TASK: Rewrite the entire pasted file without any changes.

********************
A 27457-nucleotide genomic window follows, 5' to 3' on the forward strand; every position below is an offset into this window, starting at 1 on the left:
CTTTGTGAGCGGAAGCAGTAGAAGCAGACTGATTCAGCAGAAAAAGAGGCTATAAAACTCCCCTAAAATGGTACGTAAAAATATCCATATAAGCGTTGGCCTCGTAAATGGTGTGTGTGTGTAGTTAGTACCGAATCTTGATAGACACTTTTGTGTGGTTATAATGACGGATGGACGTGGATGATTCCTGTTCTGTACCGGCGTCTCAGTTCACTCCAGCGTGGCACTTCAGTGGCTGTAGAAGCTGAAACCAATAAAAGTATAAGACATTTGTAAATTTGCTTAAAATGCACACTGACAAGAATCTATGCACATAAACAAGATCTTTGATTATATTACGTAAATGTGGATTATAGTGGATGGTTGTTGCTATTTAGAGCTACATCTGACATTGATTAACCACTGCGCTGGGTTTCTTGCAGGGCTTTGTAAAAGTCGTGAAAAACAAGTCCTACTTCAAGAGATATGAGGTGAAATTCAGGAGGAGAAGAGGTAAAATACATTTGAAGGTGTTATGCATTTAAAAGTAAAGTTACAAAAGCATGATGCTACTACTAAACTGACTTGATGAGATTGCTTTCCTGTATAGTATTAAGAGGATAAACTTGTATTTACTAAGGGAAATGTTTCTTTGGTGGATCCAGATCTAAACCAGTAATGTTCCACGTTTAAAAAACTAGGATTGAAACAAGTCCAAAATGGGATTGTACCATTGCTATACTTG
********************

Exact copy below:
A 27457-nucleotide genomic window follows, 5' to 3' on the forward strand; every position below is an offset into this window, starting at 1 on the left:
CTTTGTGAGCGGAAGCAGTAGAAGCAGACTGATTCAGCAGAAAAAGAGGCTATAAAACTCCCCTAAAATGGTACGTAAAAATATCCATATAAGCGTTGGCCTCGTAAATGGTGTGTGTGTGTAGTTAGTACCGAATCTTGATAGACACTTTTGTGTGGTTATAATGACGGATGGACGTGGATGATTCCTGTTCTGTACCGGCGTCTCAGTTCACTCCAGCGTGGCACTTCAGTGGCTGTAGAAGCTGAAACCAATAAAAGTATAAGACATTTGTAAATTTGCTTAAAATGCACACTGACAAGAATCTATGCACATAAACAAGATCTTTGATTATATTACGTAAATGTGGATTATAGTGGATGGTTGTTGCTATTTAGAGCTACATCTGACATTGATTAACCACTGCGCTGGGTTTCTTGCAGGGCTTTGTAAAAGTCGTGAAAAACAAGTCCTACTTCAAGAGATATGAGGTGAAATTCAGGAGGAGAAGAGGTAAAATACATTTGAAGGTGTTATGCATTTAAAAGTAAAGTTACAAAAGCATGATGCTACTACTAAACTGACTTGATGAGATTGCTTTCCTGTATAGTATTAAGAGGATAAACTTGTATTTACTAAGGGAAATGTTTCTTTGGTGGATCCAGATCTAAACCAGTAATGTTCCACGTTTAAAAAACTAGGATTGAAACAAGTCCAAAATGGGATTGTACCATTGCTATACTTG